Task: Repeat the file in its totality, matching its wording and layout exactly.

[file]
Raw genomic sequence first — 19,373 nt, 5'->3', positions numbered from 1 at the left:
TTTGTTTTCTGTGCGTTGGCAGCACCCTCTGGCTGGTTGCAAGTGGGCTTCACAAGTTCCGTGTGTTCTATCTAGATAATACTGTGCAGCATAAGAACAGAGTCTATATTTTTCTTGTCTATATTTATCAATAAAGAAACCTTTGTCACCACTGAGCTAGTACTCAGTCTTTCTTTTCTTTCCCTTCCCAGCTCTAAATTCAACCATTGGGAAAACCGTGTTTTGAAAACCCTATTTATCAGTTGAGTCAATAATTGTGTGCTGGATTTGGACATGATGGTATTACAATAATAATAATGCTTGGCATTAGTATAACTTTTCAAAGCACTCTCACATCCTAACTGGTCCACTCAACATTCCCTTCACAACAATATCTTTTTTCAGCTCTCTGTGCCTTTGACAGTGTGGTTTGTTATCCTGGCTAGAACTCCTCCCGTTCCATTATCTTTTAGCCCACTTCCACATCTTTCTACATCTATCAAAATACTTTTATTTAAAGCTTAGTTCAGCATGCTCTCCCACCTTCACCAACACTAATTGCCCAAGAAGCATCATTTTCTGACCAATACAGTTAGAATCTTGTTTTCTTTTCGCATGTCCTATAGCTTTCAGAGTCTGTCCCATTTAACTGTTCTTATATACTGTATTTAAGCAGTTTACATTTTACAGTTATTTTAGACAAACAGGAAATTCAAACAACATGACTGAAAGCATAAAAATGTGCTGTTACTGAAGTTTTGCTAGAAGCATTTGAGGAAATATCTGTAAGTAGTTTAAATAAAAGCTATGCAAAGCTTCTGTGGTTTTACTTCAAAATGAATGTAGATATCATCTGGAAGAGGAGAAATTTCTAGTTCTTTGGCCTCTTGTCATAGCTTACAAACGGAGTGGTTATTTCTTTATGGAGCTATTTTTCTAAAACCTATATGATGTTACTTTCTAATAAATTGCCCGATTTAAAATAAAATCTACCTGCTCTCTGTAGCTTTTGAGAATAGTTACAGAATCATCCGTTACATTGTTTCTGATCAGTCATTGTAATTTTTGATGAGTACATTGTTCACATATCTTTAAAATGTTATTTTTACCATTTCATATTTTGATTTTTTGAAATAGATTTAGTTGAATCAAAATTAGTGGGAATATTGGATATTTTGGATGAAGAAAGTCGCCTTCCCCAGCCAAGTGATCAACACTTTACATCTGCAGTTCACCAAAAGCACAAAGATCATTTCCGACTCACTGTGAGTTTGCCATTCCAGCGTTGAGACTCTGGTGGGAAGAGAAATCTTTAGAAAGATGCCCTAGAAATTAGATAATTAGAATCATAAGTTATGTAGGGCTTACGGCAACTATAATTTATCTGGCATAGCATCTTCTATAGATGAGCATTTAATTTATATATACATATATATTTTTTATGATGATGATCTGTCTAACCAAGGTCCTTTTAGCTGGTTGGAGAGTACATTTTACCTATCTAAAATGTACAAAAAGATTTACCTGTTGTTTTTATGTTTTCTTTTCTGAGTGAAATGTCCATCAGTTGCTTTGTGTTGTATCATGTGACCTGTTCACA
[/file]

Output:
Raw genomic sequence first — 19,373 nt, 5'->3', positions numbered from 1 at the left:
TTTGTTTTCTGTGCGTTGGCAGCACCCTCTGGCTGGTTGCAAGTGGGCTTCACAAGTTCCGTGTGTTCTATCTAGATAATACTGTGCAGCATAAGAACAGAGTCTATATTTTTCTTGTCTATATTTATCAATAAAGAAACCTTTGTCACCACTGAGCTAGTACTCAGTCTTTCTTTTCTTTCCCTTCCCAGCTCTAAATTCAACCATTGGGAAAACCGTGTTTTGAAAACCCTATTTATCAGTTGAGTCAATAATTGTGTGCTGGATTTGGACATGATGGTATTACAATAATAATAATGCTTGGCATTAGTATAACTTTTCAAAGCACTCTCACATCCTAACTGGTCCACTCAACATTCCCTTCACAACAATATCTTTTTTCAGCTCTCTGTGCCTTTGACAGTGTGGTTTGTTATCCTGGCTAGAACTCCTCCCGTTCCATTATCTTTTAGCCCACTTCCACATCTTTCTACATCTATCAAAATACTTTTATTTAAAGCTTAGTTCAGCATGCTCTCCCACCTTCACCAACACTAATTGCCCAAGAAGCATCATTTTCTGACCAATACAGTTAGAATCTTGTTTTCTTTTCGCATGTCCTATAGCTTTCAGAGTCTGTCCCATTTAACTGTTCTTATATACTGTATTTAAGCAGTTTACATTTTACAGTTATTTTAGACAAACAGGAAATTCAAACAACATGACTGAAAGCATAAAAATGTGCTGTTACTGAAGTTTTGCTAGAAGCATTTGAGGAAATATCTGTAAGTAGTTTAAATAAAAGCTATGCAAAGCTTCTGTGGTTTTACTTCAAAATGAATGTAGATATCATCTGGAAGAGGAGAAATTTCTAGTTCTTTGGCCTCTTGTCATAGCTTACAAACGGAGTGGTTATTTCTTTATGGAGCTATTTTTCTAAAACCTATATGATGTTACTTTCTAATAAATTGCCCGATTTAAAATAAAATCTACCTGCTCTCTGTAGCTTTTGAGAATAGTTACAGAATCATCCGTTACATTGTTTCTGATCAGTCATTGTAATTTTTGATGAGTACATTGTTCACATATCTTTAAAATGTTATTTTTACCATTTCATATTTTGATTTTTTGAAATAGATTTAGTTGAATCAAAATTAGTGGGAATATTGGATATTTTGGATGAAGAAAGTCGCCTTCCCCAGCCAAGTGATCAACACTTTACATCTGCAGTTCACCAAAAGCACAAAGATCATTTCCGACTCACTGTGAGTTTGCCATTCCAGCGTTGAGACTCTGGTGGGAAGAGAAATCTTTAGAAAGATGCCCTAGAAATTAGATAATTAGAATCATAAGTTATGTAGGGCTTACGGCAACTATAATTTATCTGGCATAGCATCTTCTATAGATGAGCATTTAATTTATATATACATATATATTTTTTATGATGATGATCTGTCTAACCAAGGTCCTTTTAGCTGGTTGGAGAGTACATTTTACCTATCTAAAATGTACAAAAAGATTTACCTGTTGTTTTTATGTTTTCTTTTCTGAGTGAAATGTCCATCAGTTGCTTTGTGTTGTATCATGTGACCTGTTCACA